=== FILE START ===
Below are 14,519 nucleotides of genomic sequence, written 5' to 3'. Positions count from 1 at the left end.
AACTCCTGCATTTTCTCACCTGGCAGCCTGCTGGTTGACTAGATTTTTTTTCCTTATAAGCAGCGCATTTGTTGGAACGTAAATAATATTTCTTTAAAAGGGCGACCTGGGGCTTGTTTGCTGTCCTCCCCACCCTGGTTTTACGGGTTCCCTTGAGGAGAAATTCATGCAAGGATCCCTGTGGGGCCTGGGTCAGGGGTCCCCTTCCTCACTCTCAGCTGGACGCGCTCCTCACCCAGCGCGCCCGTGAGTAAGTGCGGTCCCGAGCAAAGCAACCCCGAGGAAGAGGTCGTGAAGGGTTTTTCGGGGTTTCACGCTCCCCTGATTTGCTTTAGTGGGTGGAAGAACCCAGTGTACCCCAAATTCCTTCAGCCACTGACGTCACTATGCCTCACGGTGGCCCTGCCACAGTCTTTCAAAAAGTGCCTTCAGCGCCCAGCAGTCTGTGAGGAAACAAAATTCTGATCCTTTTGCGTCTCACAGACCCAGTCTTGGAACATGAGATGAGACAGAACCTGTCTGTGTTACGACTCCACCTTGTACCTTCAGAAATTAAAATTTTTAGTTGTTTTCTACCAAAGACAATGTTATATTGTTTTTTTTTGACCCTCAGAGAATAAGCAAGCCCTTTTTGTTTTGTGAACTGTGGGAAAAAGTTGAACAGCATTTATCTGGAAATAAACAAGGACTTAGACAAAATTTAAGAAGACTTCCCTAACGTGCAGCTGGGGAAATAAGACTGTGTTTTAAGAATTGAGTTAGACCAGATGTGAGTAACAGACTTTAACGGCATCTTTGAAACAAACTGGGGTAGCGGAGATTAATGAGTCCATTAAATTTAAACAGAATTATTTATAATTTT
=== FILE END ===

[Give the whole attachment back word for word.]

Below are 14,519 nucleotides of genomic sequence, written 5' to 3'. Positions count from 1 at the left end.
AACTCCTGCATTTTCTCACCTGGCAGCCTGCTGGTTGACTAGATTTTTTTTCCTTATAAGCAGCGCATTTGTTGGAACGTAAATAATATTTCTTTAAAAGGGCGACCTGGGGCTTGTTTGCTGTCCTCCCCACCCTGGTTTTACGGGTTCCCTTGAGGAGAAATTCATGCAAGGATCCCTGTGGGGCCTGGGTCAGGGGTCCCCTTCCTCACTCTCAGCTGGACGCGCTCCTCACCCAGCGCGCCCGTGAGTAAGTGCGGTCCCGAGCAAAGCAACCCCGAGGAAGAGGTCGTGAAGGGTTTTTCGGGGTTTCACGCTCCCCTGATTTGCTTTAGTGGGTGGAAGAACCCAGTGTACCCCAAATTCCTTCAGCCACTGACGTCACTATGCCTCACGGTGGCCCTGCCACAGTCTTTCAAAAAGTGCCTTCAGCGCCCAGCAGTCTGTGAGGAAACAAAATTCTGATCCTTTTGCGTCTCACAGACCCAGTCTTGGAACATGAGATGAGACAGAACCTGTCTGTGTTACGACTCCACCTTGTACCTTCAGAAATTAAAATTTTTAGTTGTTTTCTACCAAAGACAATGTTATATTGTTTTTTTTTGACCCTCAGAGAATAAGCAAGCCCTTTTTGTTTTGTGAACTGTGGGAAAAAGTTGAACAGCATTTATCTGGAAATAAACAAGGACTTAGACAAAATTTAAGAAGACTTCCCTAACGTGCAGCTGGGGAAATAAGACTGTGTTTTAAGAATTGAGTTAGACCAGATGTGAGTAACAGACTTTAACGGCATCTTTGAAACAAACTGGGGTAGCGGAGATTAATGAGTCCATTAAATTTAAACAGAATTATTTATAATTTT